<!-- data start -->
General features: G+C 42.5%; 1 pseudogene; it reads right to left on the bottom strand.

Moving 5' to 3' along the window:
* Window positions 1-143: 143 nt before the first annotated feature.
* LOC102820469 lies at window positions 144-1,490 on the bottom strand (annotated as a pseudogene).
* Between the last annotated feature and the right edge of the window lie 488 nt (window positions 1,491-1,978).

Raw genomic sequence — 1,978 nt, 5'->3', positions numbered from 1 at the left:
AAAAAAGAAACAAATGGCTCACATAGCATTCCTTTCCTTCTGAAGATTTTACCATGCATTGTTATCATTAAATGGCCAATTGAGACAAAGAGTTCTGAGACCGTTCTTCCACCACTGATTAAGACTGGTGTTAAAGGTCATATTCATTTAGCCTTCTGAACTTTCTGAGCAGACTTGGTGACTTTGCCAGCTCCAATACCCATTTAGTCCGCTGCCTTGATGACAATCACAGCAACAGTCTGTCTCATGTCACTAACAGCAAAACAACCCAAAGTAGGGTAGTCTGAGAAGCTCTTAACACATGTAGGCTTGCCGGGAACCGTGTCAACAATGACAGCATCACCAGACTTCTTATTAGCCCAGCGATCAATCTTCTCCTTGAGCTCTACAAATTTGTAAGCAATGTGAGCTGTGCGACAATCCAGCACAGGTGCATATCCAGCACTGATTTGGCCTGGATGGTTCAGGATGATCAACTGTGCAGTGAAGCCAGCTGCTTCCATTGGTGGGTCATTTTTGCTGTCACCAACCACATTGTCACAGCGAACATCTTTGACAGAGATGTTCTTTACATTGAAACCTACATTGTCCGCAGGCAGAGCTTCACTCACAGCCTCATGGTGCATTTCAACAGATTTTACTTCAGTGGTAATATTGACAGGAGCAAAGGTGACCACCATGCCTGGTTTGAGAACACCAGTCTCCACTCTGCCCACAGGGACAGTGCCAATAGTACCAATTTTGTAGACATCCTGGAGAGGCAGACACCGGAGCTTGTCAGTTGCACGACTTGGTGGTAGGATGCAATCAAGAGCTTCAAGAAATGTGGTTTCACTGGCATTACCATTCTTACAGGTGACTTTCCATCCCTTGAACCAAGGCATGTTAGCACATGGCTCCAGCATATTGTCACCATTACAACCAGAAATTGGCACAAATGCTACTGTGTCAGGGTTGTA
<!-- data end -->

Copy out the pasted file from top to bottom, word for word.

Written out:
General features: G+C 42.5%; 1 pseudogene; it reads right to left on the bottom strand.

Moving 5' to 3' along the window:
* Window positions 1-143: 143 nt before the first annotated feature.
* LOC102820469 lies at window positions 144-1,490 on the bottom strand (annotated as a pseudogene).
* Between the last annotated feature and the right edge of the window lie 488 nt (window positions 1,491-1,978).

Raw genomic sequence — 1,978 nt, 5'->3', positions numbered from 1 at the left:
AAAAAAGAAACAAATGGCTCACATAGCATTCCTTTCCTTCTGAAGATTTTACCATGCATTGTTATCATTAAATGGCCAATTGAGACAAAGAGTTCTGAGACCGTTCTTCCACCACTGATTAAGACTGGTGTTAAAGGTCATATTCATTTAGCCTTCTGAACTTTCTGAGCAGACTTGGTGACTTTGCCAGCTCCAATACCCATTTAGTCCGCTGCCTTGATGACAATCACAGCAACAGTCTGTCTCATGTCACTAACAGCAAAACAACCCAAAGTAGGGTAGTCTGAGAAGCTCTTAACACATGTAGGCTTGCCGGGAACCGTGTCAACAATGACAGCATCACCAGACTTCTTATTAGCCCAGCGATCAATCTTCTCCTTGAGCTCTACAAATTTGTAAGCAATGTGAGCTGTGCGACAATCCAGCACAGGTGCATATCCAGCACTGATTTGGCCTGGATGGTTCAGGATGATCAACTGTGCAGTGAAGCCAGCTGCTTCCATTGGTGGGTCATTTTTGCTGTCACCAACCACATTGTCACAGCGAACATCTTTGACAGAGATGTTCTTTACATTGAAACCTACATTGTCCGCAGGCAGAGCTTCACTCACAGCCTCATGGTGCATTTCAACAGATTTTACTTCAGTGGTAATATTGACAGGAGCAAAGGTGACCACCATGCCTGGTTTGAGAACACCAGTCTCCACTCTGCCCACAGGGACAGTGCCAATAGTACCAATTTTGTAGACATCCTGGAGAGGCAGACACCGGAGCTTGTCAGTTGCACGACTTGGTGGTAGGATGCAATCAAGAGCTTCAAGAAATGTGGTTTCACTGGCATTACCATTCTTACAGGTGACTTTCCATCCCTTGAACCAAGGCATGTTAGCACATGGCTCCAGCATATTGTCACCATTACAACCAGAAATTGGCACAAATGCTACTGTGTCAGGGTTGTA